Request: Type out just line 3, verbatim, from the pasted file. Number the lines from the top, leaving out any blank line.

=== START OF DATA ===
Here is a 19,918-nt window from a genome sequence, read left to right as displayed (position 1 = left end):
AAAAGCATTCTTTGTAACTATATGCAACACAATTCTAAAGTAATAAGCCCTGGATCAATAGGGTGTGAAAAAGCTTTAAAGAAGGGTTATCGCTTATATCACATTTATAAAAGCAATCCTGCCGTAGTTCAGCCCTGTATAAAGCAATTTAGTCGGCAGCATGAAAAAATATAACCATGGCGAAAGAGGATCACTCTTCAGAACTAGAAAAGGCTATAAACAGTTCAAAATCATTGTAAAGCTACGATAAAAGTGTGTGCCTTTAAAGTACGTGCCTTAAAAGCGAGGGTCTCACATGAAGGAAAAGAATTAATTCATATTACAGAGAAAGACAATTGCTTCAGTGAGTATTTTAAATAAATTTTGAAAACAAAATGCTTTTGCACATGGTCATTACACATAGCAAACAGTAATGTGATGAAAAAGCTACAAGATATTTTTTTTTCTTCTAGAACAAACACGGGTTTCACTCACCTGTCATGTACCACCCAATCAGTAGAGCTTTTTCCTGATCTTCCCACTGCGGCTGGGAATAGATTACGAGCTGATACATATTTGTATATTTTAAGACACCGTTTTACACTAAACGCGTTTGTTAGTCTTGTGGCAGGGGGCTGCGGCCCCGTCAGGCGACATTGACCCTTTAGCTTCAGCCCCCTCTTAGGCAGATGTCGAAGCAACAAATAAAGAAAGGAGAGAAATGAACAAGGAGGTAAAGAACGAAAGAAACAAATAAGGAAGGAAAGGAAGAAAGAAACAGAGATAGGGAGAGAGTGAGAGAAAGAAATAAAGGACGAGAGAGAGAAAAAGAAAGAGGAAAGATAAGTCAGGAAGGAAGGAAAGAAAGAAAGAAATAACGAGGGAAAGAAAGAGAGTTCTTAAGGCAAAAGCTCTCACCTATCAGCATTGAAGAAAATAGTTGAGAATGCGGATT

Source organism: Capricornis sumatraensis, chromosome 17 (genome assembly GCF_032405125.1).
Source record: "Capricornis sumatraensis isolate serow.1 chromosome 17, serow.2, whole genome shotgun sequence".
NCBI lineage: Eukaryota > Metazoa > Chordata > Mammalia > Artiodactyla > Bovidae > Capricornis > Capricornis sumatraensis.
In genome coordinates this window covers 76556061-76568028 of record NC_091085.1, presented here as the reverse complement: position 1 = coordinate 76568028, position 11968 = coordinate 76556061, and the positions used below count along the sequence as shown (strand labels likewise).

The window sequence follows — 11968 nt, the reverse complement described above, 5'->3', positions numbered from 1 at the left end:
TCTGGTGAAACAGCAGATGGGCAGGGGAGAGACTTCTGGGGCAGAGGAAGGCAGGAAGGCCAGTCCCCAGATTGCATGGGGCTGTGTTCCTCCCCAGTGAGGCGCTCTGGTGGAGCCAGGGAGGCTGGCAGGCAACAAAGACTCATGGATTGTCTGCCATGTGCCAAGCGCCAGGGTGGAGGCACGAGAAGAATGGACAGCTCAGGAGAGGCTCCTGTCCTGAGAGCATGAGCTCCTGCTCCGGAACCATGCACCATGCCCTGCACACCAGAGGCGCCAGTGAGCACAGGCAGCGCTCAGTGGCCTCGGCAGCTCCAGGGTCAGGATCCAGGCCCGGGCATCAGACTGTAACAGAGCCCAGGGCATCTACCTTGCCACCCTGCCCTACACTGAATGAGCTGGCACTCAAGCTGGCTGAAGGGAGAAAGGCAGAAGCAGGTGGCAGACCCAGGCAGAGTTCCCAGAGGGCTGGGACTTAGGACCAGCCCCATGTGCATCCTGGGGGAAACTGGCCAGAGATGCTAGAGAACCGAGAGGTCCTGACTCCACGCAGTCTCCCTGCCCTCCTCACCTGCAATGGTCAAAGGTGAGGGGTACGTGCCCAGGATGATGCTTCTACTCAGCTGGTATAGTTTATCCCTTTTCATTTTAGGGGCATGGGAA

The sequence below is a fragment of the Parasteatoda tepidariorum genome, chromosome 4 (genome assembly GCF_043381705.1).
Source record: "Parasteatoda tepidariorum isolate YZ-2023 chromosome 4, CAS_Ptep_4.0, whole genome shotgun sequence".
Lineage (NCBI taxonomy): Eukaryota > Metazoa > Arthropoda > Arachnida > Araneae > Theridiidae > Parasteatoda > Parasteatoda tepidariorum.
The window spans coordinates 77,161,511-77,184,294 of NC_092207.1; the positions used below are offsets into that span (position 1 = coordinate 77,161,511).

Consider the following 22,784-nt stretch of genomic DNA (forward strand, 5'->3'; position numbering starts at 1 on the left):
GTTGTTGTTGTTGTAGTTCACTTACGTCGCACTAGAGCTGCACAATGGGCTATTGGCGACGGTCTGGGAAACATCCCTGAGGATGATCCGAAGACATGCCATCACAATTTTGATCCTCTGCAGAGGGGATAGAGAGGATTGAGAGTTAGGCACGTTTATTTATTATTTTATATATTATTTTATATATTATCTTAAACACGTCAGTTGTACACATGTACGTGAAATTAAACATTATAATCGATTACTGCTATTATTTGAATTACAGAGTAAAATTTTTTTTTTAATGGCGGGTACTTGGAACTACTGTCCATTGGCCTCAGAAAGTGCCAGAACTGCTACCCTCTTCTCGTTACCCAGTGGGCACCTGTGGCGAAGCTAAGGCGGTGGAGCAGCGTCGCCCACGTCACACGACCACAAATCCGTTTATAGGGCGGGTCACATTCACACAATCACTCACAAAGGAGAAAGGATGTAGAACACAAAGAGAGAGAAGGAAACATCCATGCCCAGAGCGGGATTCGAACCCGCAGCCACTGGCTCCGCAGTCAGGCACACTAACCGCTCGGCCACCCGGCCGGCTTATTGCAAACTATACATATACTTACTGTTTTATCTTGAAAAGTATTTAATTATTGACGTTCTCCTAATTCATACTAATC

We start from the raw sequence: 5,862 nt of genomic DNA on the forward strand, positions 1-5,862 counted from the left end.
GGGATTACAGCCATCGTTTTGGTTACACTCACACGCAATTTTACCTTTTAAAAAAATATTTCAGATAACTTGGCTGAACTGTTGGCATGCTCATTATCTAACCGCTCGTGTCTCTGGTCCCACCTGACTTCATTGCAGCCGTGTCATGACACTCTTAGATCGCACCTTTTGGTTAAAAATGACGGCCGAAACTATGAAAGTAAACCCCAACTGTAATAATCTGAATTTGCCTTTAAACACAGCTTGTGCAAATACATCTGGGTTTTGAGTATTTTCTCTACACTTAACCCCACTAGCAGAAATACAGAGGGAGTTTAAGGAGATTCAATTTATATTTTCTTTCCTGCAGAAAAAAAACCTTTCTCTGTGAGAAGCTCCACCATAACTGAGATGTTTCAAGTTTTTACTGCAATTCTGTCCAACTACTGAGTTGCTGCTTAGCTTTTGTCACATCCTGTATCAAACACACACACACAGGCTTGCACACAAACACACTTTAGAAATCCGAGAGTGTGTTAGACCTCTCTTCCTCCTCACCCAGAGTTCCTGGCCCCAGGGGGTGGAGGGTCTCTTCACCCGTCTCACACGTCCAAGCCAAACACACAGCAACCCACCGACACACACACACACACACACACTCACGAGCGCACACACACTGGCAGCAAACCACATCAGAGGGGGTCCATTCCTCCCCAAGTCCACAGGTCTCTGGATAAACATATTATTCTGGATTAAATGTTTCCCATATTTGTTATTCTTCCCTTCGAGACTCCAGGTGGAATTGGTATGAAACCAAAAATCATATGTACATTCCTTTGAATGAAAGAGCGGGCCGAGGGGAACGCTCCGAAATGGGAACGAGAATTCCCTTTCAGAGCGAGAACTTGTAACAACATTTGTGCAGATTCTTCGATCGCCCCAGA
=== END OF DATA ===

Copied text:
Source organism: Capricornis sumatraensis, chromosome 17 (genome assembly GCF_032405125.1).